Finding Me: An interview with Roger Omeus

After successful premieres in 2008 at gay film festivals in Philadelphia, San Diego and Washington DC, with his independently produced debut film Finding Me, gay filmmaker Roger Omeus Jr. hopes that lightening will strike again. Inspired by E. Lynn Harris’ Invisible Life, Finding Me is a romantic dramedy whose central theme is acceptance; it follows the lives of four young, hip, African Americans including lead character, Faybien Allen’s (RayMartell Moore) journey of self discovery which brings him to the acknowledgement that he is gay. Omeus originally wrote the film in book format in 1997 but shelved the project for a full decade. Then his inner muse was awakened by friends who were photographers and other “creative type” co-workers and he decided to turn Finding Me, the book into Finding Me, the screenplay.

Omeus promises the movie will “bring more excitement, twists and turns,” he said. I spoke with him as he was preparing to release the trailer for the second film Finding Me: Truth, here’s what he had to say:

PRIDEINDEX: What factors contributed to your decision to produce Finding Me?
I really felt like I had to do it. After shooting the first Finding Me and screening it at the One In Ten Film Fest in DC; I began writing the screen play for the second film. I felt that as a SGL brother I had a responsibility to tell good SGL stories. I’ve learned from all the mistakes from the first movie.

PI: Will Finding Me: Truth pick up where the first installment left off? Will the main characters be reunited?
Truth takes place one year after the first film left off. The four main characters from the first film; Faybien, Greg, Amera and   Jay will return. The second film has a much faster pace, there’s more excitement, and many unexpected twists and turns. Our story is not only a gay story; it also deals with everyday people. Truth is about relationships no matter whether they are straight, gay, or bi.

PI: Do you believe LGBT filmmakers have an obligation to the gay community? Why or why not?
I want to say NO, but obligation depends on the individual. Just because you happen to be LBGT doesn’t mean that you need to walk around all the time saying, “Hey I am a homosexual” and show it in everything you do. Just because Finding Me has lead characters that are gay does not mean that my next project will have lead characters that are gay.

PI: Please describe your current or most recent project. Include a brief overview, your motivation for the project, and any notable challenges you encountered.

RO: I am in the beginning stages of writing Finding Me: The Series. I know that it will be a great series and there will be challenges. If we want to see Finding Me or the DL Chronicles or other series like them, our stories need to be good.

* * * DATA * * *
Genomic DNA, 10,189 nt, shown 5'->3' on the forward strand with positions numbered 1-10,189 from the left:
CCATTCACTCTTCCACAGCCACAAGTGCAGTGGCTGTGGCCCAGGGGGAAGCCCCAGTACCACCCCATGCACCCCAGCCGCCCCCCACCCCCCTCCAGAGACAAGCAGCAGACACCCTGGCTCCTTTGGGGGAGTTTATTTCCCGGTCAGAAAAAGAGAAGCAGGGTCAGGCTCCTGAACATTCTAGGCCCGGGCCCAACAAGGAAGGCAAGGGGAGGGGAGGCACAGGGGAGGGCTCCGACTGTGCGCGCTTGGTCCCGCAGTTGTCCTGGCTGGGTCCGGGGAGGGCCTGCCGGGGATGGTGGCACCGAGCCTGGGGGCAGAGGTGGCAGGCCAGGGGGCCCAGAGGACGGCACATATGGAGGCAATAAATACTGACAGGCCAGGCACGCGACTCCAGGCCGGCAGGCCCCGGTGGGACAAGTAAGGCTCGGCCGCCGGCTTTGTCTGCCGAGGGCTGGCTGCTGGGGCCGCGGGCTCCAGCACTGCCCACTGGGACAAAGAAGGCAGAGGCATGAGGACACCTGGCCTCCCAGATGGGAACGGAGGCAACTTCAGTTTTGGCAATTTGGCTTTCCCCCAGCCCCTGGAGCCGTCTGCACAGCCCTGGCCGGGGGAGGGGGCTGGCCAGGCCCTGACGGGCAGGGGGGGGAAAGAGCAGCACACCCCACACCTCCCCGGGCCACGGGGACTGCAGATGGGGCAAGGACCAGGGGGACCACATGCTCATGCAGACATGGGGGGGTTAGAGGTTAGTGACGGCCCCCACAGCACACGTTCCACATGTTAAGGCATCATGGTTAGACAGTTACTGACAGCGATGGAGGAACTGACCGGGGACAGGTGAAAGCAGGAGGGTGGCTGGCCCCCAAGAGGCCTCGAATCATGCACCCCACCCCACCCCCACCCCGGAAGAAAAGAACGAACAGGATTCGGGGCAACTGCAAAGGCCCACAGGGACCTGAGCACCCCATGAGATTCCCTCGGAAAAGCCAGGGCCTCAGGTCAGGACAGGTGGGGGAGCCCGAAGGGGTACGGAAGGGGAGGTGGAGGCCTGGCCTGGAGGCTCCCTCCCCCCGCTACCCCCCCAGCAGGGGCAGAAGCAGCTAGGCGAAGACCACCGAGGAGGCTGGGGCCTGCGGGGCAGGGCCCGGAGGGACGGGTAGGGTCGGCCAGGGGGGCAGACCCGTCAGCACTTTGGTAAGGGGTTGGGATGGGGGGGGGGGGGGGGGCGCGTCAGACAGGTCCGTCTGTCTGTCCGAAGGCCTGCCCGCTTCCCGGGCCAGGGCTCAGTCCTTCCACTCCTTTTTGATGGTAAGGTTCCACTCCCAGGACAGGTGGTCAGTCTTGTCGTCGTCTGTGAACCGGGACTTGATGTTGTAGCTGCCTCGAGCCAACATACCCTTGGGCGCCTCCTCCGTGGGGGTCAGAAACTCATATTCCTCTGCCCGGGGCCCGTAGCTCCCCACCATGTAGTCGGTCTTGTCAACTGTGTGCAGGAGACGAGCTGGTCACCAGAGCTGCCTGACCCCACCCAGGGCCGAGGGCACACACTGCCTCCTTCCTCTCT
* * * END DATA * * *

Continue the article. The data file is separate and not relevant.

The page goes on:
PI: Has the series been picked up, if so by whom?
Currently there are no deals with LOGO, HERE or GLO TV Network, yet.

PI: And speaking of LOGO, tell us about your petition to have the film added to their schedule.
We have recently started a viral campaign to persuade LOGO to air our first film. I would like to ask your assistance by contacting LOGO on twitter or on their website. If you are able to do this it would be greatly appreciated. Go to, click on ABOUT LOGO, click on CONTACT LOGO, and make your “SUBMISSION/ACQUISITIONS,” your topic. Fill in your information, copy and paste the text below, or add your own! I see Brother to Brother is on LOGO, Finding Me is another great African-American LGBT film. How can we see Finding Me on LOGO?”
The twitter info is: tweet us a question @LogoTV

PI: What is your earliest memory of wanting to be a filmmaker? Tell us about your first film, when was it produced?
I wrote a play when I was in the fourth grade, it was a soap opera. I will not reveal details, just in case I’d like to write about it again in the near future.

PI: Where did you receive your formalized training as a filmmaker?
I have never been formally trained as a filmmaker.

PI: How do you identify and nurture ideas for new projects?
They live in my head. The suspense thriller I am planning to write came to me in a dream. I woke up and I wrote down everything. The character, Faybien from Finding Me first came to me back in 1997. When I begin to write I would image how he spoke, and how he talked to me before my fingers started to write.

PI: Have you ever considered writing a book?
I have toyed with the idea of a book; I am inspired by Science Fiction and the writings by Octavia Butler. I love the power that books have over your mind. Books are much underrated.

PI: Please describe 1-3 filmmakers and writers that have influenced your artistic style?
My filmmakers are Theodore Witcher from Love Jones and Russell T. Davis of Dr. Who. And Malcolm D. Lee from The Best Man. My writers are E. Lynn Harris, Octavia Butler and Ralph Ellison

PI: What 2 films and 2 CDs should everyone own?
2 Films: Roots, although it made me mad in a good way for its historical nature and Love Jones.
2 CDs: Chaka Khan’s Epiphany and Donnie’s, The Color Section.

PI: How did you select the music for Finding Me?
Artist were asked to submit songs, I also took suggestions. There was Nhojj who submitted two tracks, Quiet Chaos, who makes house beats and one of the biggest was k’bana blaq (introduced by J’Nara Corbin who plays Amera in the film.)

PI: What is the biggest misconception about you and/or your work?
That I am a mean person. I will admit to having a dark sense of humor.

PI: How come the scenes with Jonathan Plummer end up on the cutting room floor?
The scene was removed due to time constraints, after we screened the film in DC; several people suggested that the film was just too long.

PI: What advice would you give aspiring filmmakers?
Have tenacity, gumption and determination and put your heart into your work.
To view the official trailer for Finding Me: Truth click here:

For more information on Finding Me: Truth, click here: